Good ESG disclosure (2): Environmental, Social and Governance Disclosure and Value Generation: Is the Financial Industry Different? by Amir Gholami, John Sands, and Habib Ur Rahman as of July 18th, 2023 (#24): “The results show that the overall association between corporate ESG performance disclosure and companies’ profitability is strong and positive across all industry sectors. … All corporate ESG performance disclosure elements (ENV, SOC and GOV) are positively associated with corporate profitability for companies that operate in the financial industry. Remarkably, for companies operating in non-financial sectors, except for corporate governance, there is no significant association between corporate environmental and social elements and a company’s profitability“ (p. 12).
Climate pay effects: Climate Regulatory Risks and Executive Compensation: Evidence from U.S. State-Level SCAP Finalization by Qiyang He, Justin Hung Nguyen, Buhui Qiu, and Bohui Zhang as of April 13th, 2023 (#131): “Different state governments in the U.S. have begun to adopt climate action plans, policies, and regulations to prepare for and combat the significant threats of climate change. The finalization of these climate action plans, policies, and regulations in a state results in an adaptation plan— the SCAP. … we find that SCAP finalization leads residents in that state to pay more attention to climate-related topics. Also, it leads firms headquartered in that state to have higher perceived climate regulatory risks … Further analyses show a reduction of total CEO pay of about 5% for treated firms headquartered in the SCAP-adopting state relative to control firms headquartered in non-adopting states. The negative treatment effect also holds for non-CEO executive compensation. … the shareholders of treated firms reduce their CEO’s profit-chasing and risk-taking incentives, probably because these activities will likely incur more future environmental compliance costs. Instead, CEO pay is more likely to be linked to corporate environmental performance, that is, the treated firms adopt environmental contracting to redirect CEO incentives from financial gains to environmental responsibility” (p. 27/28).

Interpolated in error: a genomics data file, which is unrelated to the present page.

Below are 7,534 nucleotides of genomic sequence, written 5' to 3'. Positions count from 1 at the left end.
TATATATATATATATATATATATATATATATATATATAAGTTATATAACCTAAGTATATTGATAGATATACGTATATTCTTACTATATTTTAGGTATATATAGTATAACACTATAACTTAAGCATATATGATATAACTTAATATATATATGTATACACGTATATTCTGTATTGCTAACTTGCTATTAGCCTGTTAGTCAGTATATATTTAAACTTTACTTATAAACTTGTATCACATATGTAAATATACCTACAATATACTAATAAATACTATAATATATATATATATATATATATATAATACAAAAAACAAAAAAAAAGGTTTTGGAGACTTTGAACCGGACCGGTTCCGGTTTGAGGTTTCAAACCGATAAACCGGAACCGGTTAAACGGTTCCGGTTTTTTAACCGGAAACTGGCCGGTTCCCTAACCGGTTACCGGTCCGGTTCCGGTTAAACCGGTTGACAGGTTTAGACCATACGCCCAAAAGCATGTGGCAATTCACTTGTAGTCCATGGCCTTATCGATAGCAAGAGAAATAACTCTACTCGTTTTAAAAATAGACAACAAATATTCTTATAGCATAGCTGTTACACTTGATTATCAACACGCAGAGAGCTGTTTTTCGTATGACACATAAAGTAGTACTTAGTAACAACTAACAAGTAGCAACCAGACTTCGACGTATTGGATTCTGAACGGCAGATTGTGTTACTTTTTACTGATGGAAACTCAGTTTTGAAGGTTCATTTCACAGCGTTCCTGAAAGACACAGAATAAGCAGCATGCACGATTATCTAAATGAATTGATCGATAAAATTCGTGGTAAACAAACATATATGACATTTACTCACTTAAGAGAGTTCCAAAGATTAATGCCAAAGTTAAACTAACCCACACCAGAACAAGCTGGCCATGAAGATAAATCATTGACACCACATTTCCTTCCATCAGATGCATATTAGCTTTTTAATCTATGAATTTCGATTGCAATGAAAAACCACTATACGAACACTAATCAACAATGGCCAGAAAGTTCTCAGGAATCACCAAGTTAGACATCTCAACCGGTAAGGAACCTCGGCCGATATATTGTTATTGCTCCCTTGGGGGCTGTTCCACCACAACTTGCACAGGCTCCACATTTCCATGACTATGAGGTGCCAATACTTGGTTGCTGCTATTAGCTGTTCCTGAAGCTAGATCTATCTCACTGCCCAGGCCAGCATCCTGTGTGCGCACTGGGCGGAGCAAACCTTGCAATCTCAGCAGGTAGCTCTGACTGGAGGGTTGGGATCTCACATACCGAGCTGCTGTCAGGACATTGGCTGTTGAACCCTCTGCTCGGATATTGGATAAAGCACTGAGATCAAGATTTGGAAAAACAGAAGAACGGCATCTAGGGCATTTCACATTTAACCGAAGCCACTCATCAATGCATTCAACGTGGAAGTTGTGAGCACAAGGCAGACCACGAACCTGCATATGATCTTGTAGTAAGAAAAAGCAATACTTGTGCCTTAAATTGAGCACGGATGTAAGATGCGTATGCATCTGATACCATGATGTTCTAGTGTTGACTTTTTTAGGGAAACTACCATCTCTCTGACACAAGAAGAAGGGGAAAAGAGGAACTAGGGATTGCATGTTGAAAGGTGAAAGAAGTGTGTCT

Stakeholder issues: Corporate Tax Disclosure by Jeffrey L. Hoopes, Leslie Robinson, and Joel Slemrod as of July 17th, 2023 (#47): “Policies that require, or recommend, disclosure of corporate tax information are becoming more common throughout the world, as are examples of tax-related information increasingly influencing public policy and perceptions. In addition, companies are increasing the voluntary provision of tax-related information. We describe those trends and place them within a taxonomy of public and private tax disclosure. We then review the academic literature on corporate tax disclosures and discuss what is known about their effects. One key takeaway is the paucity of evidence that many tax disclosures mandated with the aim of increasing tax revenue have produced additional revenue. We highlight many crucial unanswered questions …” (abstract). My comment: Nevertheless I suggest to focus on tax disclosure/payment regarding community/government stakeholder engagement see Shareholder engagement: 21 science based theses and an action plan – (prof-soehnholz.com) rather than on donations or other indicators.
Impact investment status quo: Impact Investing by Ayako Yasuda as of July 23rd, 2023 (#62): “Impact investing is a class of investments that are designed to meet the non-pecuniary preferences of investors (or beneficiaries) and aim to generate a positive externality actively and causally through their ownership and/or governance of the companies they invest in. Impact investing emerged as a new branch of responsible, sustainable or ESG (environmental, social, and governance) investment universe in the last few decades. In this article, we provide a definition of impact investing, review the extant literature, and discuss suggestions for future research” (abstract).